Are People at The Top Keeping You From Being Safe?
In honour of National Safety Month, it's time to bring up an important issue that may be weighing on your mind as someone responsible for safety leadership at your organization. Like many Safety Captains, Officers, Managers and Directors, you're definitely no stranger to challenges when it comes to getting everyone to comply with a safety program. These challenges can come from several sources, including employees and even upper management, which can leave you feeling like you're stuck between a rock and a hard place. How are you supposed to do your job effectively if it seems like no one values what you're doing?
Resistance from Employees
While everyone can agree that safety is important, commitment to upholding workplace safety measures isn't always an employee priority. Why not? In the case of employees consistently following safety policies and procedures, the urge to just ‘get the job done' can sometimes overshadow the time and care required to ensure everything is being done safely. A safety program is often seen as an inconvenience. Corners get cut; mistakes are made; and you become frustrated. That is, of course, until someone actually gets hurt… then the value of safety suddenly becomes apparent, but by then, it's too late.
Resistance from Management
Perhaps the most challenging form of resistance can come from upper management. Of course executives understand in principle that the time and money invested in safety programs is worthwhile in the long run, but it's sometimes hard to quantify that benefit when the safety program is actually working. How do you know something is worthwhile until you see just how much time and money can be lost because of an accident? It can be hard to measure the ROI of ‘what if'. This can become especially problematic when employees can see that management doesn't care whether or not safety procedures are followed.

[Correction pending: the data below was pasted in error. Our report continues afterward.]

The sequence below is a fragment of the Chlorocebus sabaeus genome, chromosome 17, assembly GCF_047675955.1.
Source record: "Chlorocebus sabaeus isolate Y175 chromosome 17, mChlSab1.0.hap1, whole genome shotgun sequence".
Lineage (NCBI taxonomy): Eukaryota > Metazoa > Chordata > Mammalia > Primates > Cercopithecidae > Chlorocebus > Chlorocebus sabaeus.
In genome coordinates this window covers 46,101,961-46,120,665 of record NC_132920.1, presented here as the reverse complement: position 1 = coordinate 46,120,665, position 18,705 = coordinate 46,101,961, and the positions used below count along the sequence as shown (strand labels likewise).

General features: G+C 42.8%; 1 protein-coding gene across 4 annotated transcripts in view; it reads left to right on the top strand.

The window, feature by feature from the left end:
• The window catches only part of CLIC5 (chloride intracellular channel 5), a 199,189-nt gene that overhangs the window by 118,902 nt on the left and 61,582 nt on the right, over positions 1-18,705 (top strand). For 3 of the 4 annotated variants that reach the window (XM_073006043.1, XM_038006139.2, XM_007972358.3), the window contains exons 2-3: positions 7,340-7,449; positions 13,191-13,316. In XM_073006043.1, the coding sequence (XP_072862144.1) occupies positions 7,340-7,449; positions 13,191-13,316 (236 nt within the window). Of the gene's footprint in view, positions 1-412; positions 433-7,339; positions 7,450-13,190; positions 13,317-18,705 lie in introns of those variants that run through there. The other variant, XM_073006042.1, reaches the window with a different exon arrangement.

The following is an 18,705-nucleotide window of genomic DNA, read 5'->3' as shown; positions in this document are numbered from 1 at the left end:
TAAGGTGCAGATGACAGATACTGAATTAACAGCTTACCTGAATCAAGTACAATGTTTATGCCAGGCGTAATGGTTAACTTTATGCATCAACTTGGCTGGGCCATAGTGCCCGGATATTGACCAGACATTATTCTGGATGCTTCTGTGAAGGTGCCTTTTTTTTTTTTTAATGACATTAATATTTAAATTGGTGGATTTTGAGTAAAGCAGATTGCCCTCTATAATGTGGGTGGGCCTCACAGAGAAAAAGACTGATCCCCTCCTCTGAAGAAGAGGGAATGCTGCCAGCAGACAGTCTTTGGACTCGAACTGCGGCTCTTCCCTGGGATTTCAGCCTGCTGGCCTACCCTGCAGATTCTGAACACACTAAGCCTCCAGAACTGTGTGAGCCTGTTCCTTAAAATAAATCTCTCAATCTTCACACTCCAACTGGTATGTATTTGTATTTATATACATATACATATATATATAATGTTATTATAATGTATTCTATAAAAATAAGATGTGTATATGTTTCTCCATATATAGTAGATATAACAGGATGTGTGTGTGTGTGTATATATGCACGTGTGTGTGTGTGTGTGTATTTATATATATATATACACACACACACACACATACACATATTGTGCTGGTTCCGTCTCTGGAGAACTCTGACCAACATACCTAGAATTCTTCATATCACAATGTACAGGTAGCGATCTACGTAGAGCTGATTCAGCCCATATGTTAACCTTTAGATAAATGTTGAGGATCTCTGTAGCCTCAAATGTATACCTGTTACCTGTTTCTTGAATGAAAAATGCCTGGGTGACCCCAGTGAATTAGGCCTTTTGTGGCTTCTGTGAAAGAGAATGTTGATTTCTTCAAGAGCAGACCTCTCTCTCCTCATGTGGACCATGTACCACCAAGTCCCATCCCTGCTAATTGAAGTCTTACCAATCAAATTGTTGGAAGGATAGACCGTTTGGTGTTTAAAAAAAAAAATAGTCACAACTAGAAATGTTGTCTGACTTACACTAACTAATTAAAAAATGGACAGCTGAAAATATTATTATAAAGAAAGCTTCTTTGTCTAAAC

What Can You Do?
We can all agree that both executive and employee commitment are crucial to a successful safety program. But how can you combat resistance from these instrumental parties? Strong leadership is required to achieve safety excellence and build a workplace culture that abides by safety policies as second nature. That leadership comes from you, but it also has to come from other leaders within the organization.
Unfortunately, changing the minds of executives can be even more challenging. How can you get corporate leadership to value safety as much as you do? Speak up! Let them know that their commitment is just as crucial to success as the commitment that comes from the workers on the warehouse floor or construction site. After all, if the people at the top aren't fully onboard with a program, how can anyone expect that others will be? Explain that everyone in upper management – not just the Safety Captain – should be leading by example and demonstrating their belief that a strong safety program is in everyone's best interests, and it shouldn't have to take someone getting injured on the jobsite to see the value in it.